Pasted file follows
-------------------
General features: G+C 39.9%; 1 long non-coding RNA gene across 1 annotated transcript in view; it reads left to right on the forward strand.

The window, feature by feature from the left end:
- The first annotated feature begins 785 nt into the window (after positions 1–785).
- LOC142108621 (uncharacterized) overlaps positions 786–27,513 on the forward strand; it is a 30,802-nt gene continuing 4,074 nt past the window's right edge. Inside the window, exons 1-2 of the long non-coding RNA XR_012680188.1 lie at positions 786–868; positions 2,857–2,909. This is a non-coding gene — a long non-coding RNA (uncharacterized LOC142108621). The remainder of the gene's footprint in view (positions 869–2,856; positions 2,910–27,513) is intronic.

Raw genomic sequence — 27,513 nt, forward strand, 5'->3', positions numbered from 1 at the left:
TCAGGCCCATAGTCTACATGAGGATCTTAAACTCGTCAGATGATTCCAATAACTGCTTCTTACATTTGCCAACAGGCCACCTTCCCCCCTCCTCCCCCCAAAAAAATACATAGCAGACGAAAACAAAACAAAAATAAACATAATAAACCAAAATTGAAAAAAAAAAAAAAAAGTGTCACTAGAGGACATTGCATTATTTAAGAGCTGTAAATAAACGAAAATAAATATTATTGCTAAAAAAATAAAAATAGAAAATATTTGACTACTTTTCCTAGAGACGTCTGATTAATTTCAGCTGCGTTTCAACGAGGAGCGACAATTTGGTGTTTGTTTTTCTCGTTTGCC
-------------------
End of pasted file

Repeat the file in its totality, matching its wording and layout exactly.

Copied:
General features: G+C 39.9%; 1 long non-coding RNA gene across 1 annotated transcript in view; it reads left to right on the forward strand.

The window, feature by feature from the left end:
- The first annotated feature begins 785 nt into the window (after positions 1–785).
- LOC142108621 (uncharacterized) overlaps positions 786–27,513 on the forward strand; it is a 30,802-nt gene continuing 4,074 nt past the window's right edge. Inside the window, exons 1-2 of the long non-coding RNA XR_012680188.1 lie at positions 786–868; positions 2,857–2,909. This is a non-coding gene — a long non-coding RNA (uncharacterized LOC142108621). The remainder of the gene's footprint in view (positions 869–2,856; positions 2,910–27,513) is intronic.

Raw genomic sequence — 27,513 nt, forward strand, 5'->3', positions numbered from 1 at the left:
TCAGGCCCATAGTCTACATGAGGATCTTAAACTCGTCAGATGATTCCAATAACTGCTTCTTACATTTGCCAACAGGCCACCTTCCCCCCTCCTCCCCCCAAAAAAATACATAGCAGACGAAAACAAAACAAAAATAAACATAATAAACCAAAATTGAAAAAAAAAAAAAAAAGTGTCACTAGAGGACATTGCATTATTTAAGAGCTGTAAATAAACGAAAATAAATATTATTGCTAAAAAAATAAAAATAGAAAATATTTGACTACTTTTCCTAGAGACGTCTGATTAATTTCAGCTGCGTTTCAACGAGGAGCGACAATTTGGTGTTTGTTTTTCTCGTTTGCC